Document Nederland: Fighters and Peacekeepers
Ad van Denderen photographs the Dutch Armed Forces
7 November 2009 - 17 January 2010

For a whole year, photographer Ad van Denderen lived and breathed the Dutch military. He photographed new recruits, the training they underwent and life on Dutch army bases. But he also took pictures of the army on its mission to Afghanistan and of those who stayed at home. Twenty years after the reunification of Germany, the Dutch military is constantly in the news and that made it a perfect subject for the twelfth edition of Document Nederland, the annual photographic commission awarded by the Rijksmuseum and NRC Handelsblad. The resulting pictures are on show from 7 November at the Hague Museum of Photography.

Van Denderen recorded not just the by now familiar picture of Dutch soldiers on patrol amid the dust clouds of Afghanistan and with their chums back in camp. He was there in the Netherlands too, when the new recruits – often mere adolescents – walked into army barracks for the first time in their lives. A motley crew to be found within a couple of hours marching in orderly fashion over the parade ground with a crisp ‘yes, sir!’. The photographer noted a change in the role of military personnel, especially in the case of ground forces. Whereas twenty years ago the army was still stationed in Germany, in combat readiness to repel a possibly imminent Soviet invasion, it is now more like an NGO doing its level best to get a country back on its feet.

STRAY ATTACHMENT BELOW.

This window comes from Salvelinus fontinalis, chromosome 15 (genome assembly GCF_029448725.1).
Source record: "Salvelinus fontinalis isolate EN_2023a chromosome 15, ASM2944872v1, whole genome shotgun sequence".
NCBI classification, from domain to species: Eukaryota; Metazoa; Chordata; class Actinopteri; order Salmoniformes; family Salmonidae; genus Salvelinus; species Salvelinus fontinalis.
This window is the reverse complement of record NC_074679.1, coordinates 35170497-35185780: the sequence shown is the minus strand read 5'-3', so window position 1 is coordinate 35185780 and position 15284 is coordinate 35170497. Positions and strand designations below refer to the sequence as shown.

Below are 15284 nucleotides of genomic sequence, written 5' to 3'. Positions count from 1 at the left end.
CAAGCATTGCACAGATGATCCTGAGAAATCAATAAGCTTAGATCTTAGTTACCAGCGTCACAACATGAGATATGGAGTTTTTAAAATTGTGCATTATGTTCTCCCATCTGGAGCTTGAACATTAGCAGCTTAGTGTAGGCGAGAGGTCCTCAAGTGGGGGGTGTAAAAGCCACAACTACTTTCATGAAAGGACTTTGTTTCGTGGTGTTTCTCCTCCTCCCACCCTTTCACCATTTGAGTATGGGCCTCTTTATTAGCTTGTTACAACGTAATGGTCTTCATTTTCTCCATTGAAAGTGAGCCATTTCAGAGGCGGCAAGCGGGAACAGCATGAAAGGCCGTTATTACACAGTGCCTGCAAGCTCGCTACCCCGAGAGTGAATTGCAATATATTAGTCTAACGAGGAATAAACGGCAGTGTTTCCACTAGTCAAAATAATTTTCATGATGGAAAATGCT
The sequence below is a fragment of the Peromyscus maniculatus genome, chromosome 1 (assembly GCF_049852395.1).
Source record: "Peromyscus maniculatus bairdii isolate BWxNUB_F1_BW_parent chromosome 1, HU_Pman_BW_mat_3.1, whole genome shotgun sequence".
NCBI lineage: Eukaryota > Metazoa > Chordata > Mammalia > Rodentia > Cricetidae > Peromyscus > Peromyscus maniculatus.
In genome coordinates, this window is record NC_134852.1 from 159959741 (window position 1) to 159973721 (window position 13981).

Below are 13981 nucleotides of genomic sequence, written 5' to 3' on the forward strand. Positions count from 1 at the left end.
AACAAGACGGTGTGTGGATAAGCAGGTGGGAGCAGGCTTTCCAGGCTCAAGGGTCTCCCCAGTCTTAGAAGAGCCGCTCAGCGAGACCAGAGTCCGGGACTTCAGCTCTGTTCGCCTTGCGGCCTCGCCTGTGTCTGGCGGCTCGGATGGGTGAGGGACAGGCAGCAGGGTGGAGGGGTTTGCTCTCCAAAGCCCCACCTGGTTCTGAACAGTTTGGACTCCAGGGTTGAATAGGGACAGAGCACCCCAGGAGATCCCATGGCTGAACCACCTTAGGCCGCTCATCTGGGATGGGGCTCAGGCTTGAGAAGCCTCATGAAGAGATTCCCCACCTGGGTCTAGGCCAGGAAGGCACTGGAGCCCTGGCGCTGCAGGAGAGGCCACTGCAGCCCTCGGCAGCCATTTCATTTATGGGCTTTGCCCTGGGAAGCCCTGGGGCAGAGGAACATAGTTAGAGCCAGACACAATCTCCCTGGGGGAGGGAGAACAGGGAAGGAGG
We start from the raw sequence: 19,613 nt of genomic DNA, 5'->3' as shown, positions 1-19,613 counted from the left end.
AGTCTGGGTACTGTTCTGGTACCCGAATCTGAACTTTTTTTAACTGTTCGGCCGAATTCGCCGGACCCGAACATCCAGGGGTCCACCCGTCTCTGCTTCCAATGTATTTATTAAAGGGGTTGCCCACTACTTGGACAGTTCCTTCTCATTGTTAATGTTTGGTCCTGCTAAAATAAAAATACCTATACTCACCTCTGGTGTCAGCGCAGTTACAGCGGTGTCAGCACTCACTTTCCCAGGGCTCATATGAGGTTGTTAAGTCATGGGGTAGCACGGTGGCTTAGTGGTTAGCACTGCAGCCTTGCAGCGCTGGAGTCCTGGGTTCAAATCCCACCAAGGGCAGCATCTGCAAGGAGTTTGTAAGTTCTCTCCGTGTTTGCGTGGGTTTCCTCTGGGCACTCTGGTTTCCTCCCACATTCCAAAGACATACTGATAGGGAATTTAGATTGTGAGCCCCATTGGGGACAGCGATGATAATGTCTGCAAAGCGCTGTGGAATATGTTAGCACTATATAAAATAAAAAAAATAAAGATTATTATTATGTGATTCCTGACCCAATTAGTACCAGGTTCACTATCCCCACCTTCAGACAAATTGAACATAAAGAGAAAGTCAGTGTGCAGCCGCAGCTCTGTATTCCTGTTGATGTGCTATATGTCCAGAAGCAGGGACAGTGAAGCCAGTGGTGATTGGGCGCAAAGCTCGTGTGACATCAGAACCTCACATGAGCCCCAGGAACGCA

Document Nederland is the annual documentary photo-commission awarded by the Rijksmuseum and Dutch daily newspaper NRC Handelsblad. It focuses on a different social phenomenon each year. The photographs can be seen not only on exhibition at the Hague Museum of Photography, but also in a special issue of NRC Weekblad, due out on 7 November. A still wider selection of Ad van Denderen’s pictures can be found in a book entitled Occupation Soldier, published by Paradox and NRC Boeken and scheduled for presentation at the exhibition opening on 6 November.